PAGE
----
Assessing the Market for Digital Marketing Training for Micro SMEs



Purpose – The purpose of this project is to conduct research on behalf of a start-up client and explore whether there is a business case to supply digital marketing training to help micro SME exploit digital marketing technology.


Design/methodology/approach – A literature review was conducted to explore the current understanding of the opportunities and barriers surrounding digital marketing adoption by small and medium sized enterprises (SMEs). A market place analysis was completed to explore the revenue opportunity within the marketplace, assess the competitive landscape and choose a competitive strategy for the start-up.


The project adopts a qualitative approach, using an online location for focus groups and using Facebook groups as research instruments. A purposive sample from a population of seven hundred and eight seven therapists was extracted from a database of professional therapists owned by the start-up.  This purposive and criterion based sample is representative of the customer segment the start-up wishes to serve, namely micro SMEs operating within the health and wellness sector of the economy.


Findings – Primary research findings discovered that micro SMEs working in the health and wellness sector experience similar difficulties surrounding marketing as other SMEs, namely owner attitude, financial pressure and time constraints.  However the study expands the current literature by demonstrating that micro SME therapists experience further difficulties surrounding digital marketing adoption. These further difficulties are based on three interrelated themes firstly a lack of trust of marketing experts and secondly the need for proof of effectiveness before investing in digital marketing training and thirdly the need for technical support as an adjunct to digital marketing training.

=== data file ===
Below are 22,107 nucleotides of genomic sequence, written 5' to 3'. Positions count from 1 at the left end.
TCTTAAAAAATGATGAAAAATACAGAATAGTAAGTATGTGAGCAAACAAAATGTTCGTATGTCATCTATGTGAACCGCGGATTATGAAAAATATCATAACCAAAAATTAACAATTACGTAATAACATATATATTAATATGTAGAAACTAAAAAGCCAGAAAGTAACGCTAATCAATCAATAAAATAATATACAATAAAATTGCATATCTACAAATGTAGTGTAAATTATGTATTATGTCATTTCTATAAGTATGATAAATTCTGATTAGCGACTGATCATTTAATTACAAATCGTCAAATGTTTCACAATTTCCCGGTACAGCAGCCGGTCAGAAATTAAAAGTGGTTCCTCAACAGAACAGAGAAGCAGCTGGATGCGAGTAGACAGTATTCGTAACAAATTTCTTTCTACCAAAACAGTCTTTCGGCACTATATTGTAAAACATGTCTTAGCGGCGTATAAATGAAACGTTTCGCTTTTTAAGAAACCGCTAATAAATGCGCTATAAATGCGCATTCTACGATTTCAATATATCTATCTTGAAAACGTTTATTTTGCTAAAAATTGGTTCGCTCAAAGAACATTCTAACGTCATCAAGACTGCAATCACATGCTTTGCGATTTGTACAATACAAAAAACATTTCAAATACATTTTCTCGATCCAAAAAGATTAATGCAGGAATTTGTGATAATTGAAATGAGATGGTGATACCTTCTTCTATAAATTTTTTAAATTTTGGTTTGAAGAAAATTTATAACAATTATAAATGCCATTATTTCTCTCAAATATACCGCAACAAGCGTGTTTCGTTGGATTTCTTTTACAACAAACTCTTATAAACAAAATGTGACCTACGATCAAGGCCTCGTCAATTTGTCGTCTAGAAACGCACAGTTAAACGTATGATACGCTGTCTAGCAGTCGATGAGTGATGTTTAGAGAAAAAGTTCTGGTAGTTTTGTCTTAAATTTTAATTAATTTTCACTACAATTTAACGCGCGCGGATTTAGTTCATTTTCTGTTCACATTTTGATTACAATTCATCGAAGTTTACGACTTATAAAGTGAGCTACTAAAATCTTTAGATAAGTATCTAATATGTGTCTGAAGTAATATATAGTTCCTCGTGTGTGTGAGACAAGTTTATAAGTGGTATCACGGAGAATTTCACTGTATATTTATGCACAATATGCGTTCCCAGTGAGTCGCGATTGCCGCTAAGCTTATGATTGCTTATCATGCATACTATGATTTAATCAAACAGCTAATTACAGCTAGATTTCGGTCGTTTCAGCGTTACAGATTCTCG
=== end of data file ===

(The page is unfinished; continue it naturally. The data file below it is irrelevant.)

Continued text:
Research limitations/implications – The primary research undertaken is qualitative and exploratory in nature and therefore the findings are not generally applicable to the wider SME population.  Additionally, the data originates from one purposive database of therapists the majority of which are geographically located within Ireland.  Therefore the research context and the dataset limit the general application of the results to a wider population of therapists outside of Ireland.   However, the findings do represent an important starting point from which to develop a customer centric value proposition, customer analysis and a product differentiation and pricing strategy for the start-up.


Further research – A new theory to explain micro business owners reluctance to adopt digital marketing begins to emerge from the findings.   The importance of mindset and the need for trust and proof of effectiveness before investing in digital marketing training became evident.  Further research will be necessary to determine if these additional barriers are applicable to a broader micro SME population.


Digital marketing strategy – Findings from the primary research are used to develop a tactical strategy that is focused on launching the brand and acquiring new customers through content marketing. The recommended digital marketing strategy for the start-up uses the SOSTAC and RACE framework (Chaffey and Smith, 2013) to ensure compliance to industry best practice.


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Susan Wallace is a master of science graduate from Carlow Institute of Technology. Susan helps health professionals be the best, have the best and give their best to their clients.